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Swift v. Commissioner of Social Security

United States District Court, E.D. Michigan, Southern Division

February 4, 2015

MARGI SWIFT Plaintiff,
v.
COMMISSIONER OF SOCIAL SECURITY, Defendant.

REPORT AND RECOMMENDATION CROSS-MOTIONS FOR SUMMARY JUDGMENT (Dkt. 8, 9)

MICHAEL HLUCHANIUK, Magistrate Judge.

I. PROCEDURAL HISTORY

A. Proceedings in this Court

On October 25, 2013, plaintiff filed the instant suit seeking judicial review of the Commissioner's unfavorable decision disallowing benefits. (Dkt. 1). Pursuant to 28 U.S.C. ยง 636(b)(1)(B) and Local Rule 72.1(b)(3), this matter was referred to the undersigned for the purpose of reviewing the Commissioner's decision denying plaintiff's claim for disability insurance and period of disability benefits. (Dkt. 3). This matter is before the Court on cross-motions for summary judgment. (Dkt. 8, 9).

B. Administrative Proceedings

Plaintiff filed the instant claims on August 14, 2010, alleging disability beginning May 13, 2010. (Dkt. 6-2, Pg ID 43). Plaintiff's claims were initially disapproved by the Commissioner on April 12, 2011. (Dkt. 6-2, Pg ID 43). Plaintiff requested a hearing and on May 3, 2012, plaintiff appeared, with counsel, before Administrative Law Judge ("ALJ") William E. Sampson, who considered the case de novo. (Dkt. 6-2, Pg ID 43-52). In a decision dated May 14, 2012, the ALJ found that plaintiff was not disabled. Id. Plaintiff requested a review of this decision, and the ALJ's decision became the final decision of the Commissioner when the Appeals Council, on August 27, 2013, denied plaintiff's request for review. (Dkt. 7, Pg ID 27-29); Wilson v. Comm'r of Soc. Sec., 378 F.3d 541, 543-44 (6th Cir. 2004).

For the reasons set forth below, the undersigned RECOMMENDS that plaintiff's motion for summary judgment be DENIED, that defendant's motion for summary judgment be GRANTED, and that the findings of the Commissioner be AFFIRMED.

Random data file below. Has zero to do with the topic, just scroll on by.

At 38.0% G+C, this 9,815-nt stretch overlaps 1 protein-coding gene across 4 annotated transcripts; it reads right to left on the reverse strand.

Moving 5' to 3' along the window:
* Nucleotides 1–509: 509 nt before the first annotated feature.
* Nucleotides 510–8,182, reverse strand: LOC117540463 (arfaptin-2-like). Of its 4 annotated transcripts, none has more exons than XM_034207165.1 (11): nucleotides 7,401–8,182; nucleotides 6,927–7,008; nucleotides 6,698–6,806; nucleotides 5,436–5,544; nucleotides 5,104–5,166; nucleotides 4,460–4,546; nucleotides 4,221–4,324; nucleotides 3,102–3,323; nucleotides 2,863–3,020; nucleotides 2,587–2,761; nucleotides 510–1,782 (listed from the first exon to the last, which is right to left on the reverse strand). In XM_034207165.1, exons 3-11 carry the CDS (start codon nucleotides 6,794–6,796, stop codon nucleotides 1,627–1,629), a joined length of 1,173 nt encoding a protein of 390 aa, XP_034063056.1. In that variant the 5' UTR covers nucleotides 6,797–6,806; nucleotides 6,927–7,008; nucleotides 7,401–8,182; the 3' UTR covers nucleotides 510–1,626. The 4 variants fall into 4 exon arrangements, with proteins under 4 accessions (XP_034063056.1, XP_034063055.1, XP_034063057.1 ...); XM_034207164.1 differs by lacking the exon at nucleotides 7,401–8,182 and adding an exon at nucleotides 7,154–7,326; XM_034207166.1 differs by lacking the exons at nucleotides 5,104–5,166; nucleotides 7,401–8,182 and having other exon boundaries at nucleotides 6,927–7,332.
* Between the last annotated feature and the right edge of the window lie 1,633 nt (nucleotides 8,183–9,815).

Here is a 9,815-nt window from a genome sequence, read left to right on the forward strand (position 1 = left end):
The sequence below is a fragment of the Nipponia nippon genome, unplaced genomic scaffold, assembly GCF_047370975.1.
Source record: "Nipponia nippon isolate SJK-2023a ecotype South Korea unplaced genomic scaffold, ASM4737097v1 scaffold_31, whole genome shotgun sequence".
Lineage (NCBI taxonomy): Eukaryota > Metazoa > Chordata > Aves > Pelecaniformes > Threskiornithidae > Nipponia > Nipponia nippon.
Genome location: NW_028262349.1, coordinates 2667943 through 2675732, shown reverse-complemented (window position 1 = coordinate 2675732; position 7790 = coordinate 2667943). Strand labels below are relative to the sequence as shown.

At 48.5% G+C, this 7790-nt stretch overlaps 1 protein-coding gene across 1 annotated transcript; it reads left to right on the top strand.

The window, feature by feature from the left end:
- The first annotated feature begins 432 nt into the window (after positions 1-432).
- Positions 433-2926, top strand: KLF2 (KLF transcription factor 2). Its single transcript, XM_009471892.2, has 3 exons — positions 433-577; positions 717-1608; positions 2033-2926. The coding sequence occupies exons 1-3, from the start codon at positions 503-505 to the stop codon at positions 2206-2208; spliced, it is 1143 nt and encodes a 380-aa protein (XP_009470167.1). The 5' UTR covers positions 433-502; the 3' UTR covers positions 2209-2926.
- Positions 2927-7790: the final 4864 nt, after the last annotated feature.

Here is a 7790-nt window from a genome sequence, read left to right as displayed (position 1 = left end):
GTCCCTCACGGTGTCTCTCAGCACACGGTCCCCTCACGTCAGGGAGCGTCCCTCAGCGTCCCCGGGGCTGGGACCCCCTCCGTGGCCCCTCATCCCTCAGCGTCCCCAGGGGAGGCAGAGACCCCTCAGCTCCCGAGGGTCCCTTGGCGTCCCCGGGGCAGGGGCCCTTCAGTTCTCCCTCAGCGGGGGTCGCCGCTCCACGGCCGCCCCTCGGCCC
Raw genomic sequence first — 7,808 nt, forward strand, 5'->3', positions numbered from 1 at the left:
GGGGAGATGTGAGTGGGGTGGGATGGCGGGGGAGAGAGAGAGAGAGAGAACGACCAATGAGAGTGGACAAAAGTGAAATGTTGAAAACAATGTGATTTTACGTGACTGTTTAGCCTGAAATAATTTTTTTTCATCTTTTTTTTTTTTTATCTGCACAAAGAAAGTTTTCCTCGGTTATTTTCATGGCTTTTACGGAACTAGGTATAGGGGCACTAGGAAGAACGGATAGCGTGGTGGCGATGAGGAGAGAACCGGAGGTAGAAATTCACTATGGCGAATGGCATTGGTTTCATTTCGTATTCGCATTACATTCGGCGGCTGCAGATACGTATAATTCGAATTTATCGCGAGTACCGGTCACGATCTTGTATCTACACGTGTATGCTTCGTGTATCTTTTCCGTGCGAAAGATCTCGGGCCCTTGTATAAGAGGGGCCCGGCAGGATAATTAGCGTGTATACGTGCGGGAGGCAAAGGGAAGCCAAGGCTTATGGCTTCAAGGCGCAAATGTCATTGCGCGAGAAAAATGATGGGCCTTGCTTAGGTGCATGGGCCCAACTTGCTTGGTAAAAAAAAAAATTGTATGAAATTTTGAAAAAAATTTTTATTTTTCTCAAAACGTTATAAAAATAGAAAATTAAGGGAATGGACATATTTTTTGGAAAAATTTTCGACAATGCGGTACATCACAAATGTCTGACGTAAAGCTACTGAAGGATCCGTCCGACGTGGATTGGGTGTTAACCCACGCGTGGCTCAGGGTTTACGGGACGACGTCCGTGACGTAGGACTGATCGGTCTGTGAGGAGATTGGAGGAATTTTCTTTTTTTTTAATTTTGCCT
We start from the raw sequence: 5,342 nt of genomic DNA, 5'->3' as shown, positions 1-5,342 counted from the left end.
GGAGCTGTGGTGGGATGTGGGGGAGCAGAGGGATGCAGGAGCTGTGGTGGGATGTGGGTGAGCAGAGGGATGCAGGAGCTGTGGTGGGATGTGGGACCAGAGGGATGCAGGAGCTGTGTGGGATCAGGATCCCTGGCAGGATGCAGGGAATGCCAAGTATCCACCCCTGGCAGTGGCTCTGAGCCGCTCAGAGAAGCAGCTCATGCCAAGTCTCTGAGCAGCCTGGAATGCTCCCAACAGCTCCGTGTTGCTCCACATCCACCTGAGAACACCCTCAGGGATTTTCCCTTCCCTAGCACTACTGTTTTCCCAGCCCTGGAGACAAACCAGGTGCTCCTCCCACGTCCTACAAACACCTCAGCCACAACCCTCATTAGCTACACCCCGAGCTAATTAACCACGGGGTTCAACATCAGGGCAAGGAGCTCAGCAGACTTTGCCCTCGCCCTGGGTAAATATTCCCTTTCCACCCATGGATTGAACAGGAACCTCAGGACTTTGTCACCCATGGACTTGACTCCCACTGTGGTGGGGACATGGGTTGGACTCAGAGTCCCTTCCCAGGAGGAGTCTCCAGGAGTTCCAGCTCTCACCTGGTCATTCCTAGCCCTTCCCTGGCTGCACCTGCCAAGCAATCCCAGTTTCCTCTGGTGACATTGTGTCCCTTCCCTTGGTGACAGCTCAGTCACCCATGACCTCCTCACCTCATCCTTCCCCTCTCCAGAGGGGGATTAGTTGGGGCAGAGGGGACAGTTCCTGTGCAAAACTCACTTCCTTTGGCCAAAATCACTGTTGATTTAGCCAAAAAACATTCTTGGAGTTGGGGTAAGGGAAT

II. FACTUAL BACKGROUND

A. ALJ Findings

Plaintiff was born in 1960 and was 49 years of age on the alleged disability onset date. (Dkt. 6-2, Pg ID 50). Plaintiff had past relevant work as a machine operator. Id. The ALJ applied the five-step disability analysis to plaintiff's claim and found at step one that plaintiff had not engaged in substantial gainful activity since the alleged onset date. (Dkt. 6-2, Pg ID 45). At step two, the ALJ found that plaintiff's spondylotic degenerative disc disease of the cervical spine, bilateral shoulder disorder, and obesity were "severe" within the meaning of the second sequential step. (Dkt. 6-2, Pg ID 45). At step three, the ALJ found no evidence that plaintiff's combination of impairments met or equaled one of the listings in the regulations. (Dkt. 6-2, Pg ID 46).

The ALJ determined that plaintiff had the residual functional capacity (RFC) to perform light work with the following limitations:

After careful consideration of the entire record, the undersigned finds that the claimant has the residual functional capacity to perform light work as defined in 20 CFR 404.1567(b) in that the claimant can stand and/or walk for about six (6) hours and can sit for about six (6) hours during an eight-hour workday, except: the claimant is limited to lifting no more than ten (10) pounds; the claimant can occasionally balance, stoop, kneel, crouch, crawl, and climb ramps or stairs, but must never climb ladders, ropes, or scaffolds; and the claimant is limited to no more than occasional overhead reaching.

(Dkt. 6-2, Pg ID 46-47). At Step Four, the ALJ found that plaintiff could not perform her past relevant work. (Dkt. 6-2, Pg ID 50). However, the ALJ determined that, considering plaintiff's age, education, experience, and RFC, there were jobs that exist in sufficient numbers that plaintiff can perform and therefore, plaintiff had not been under a disability from the alleged onset date through the date of the decision. (Dkt. 6-2, Pg ID 52).

B. Plaintiff's Claims of Error

Plaintiff's brief begins by pointing to the ALJ's conclusion that she could not perform any of her past relevant work. Plaintiff then moves on to the Commissioner's obligation to prove that she was capable of other work, given that she could not perform her past relevant work. Plaintiff contends that the Commissioner failed to satisfy this burden of proof because the hypothetical question posed to the vocational expert and on which the ALJ relied did not accurately describe plaintiff's limitations in all relevant respects. Next, plaintiff recites the standard applicable to the assessment of a treating physician opinion. Plaintiff asserts that it is documented that she has spondylotic degenerative disc disease of the cervical spine; bilateral shoulder disorder; and obesity and despite these findings, the ALJ found claimant is capable of making a successful adjustment to other work that exists in significant numbers in the national economy. (Tr. 19). While the ALJ noted ...


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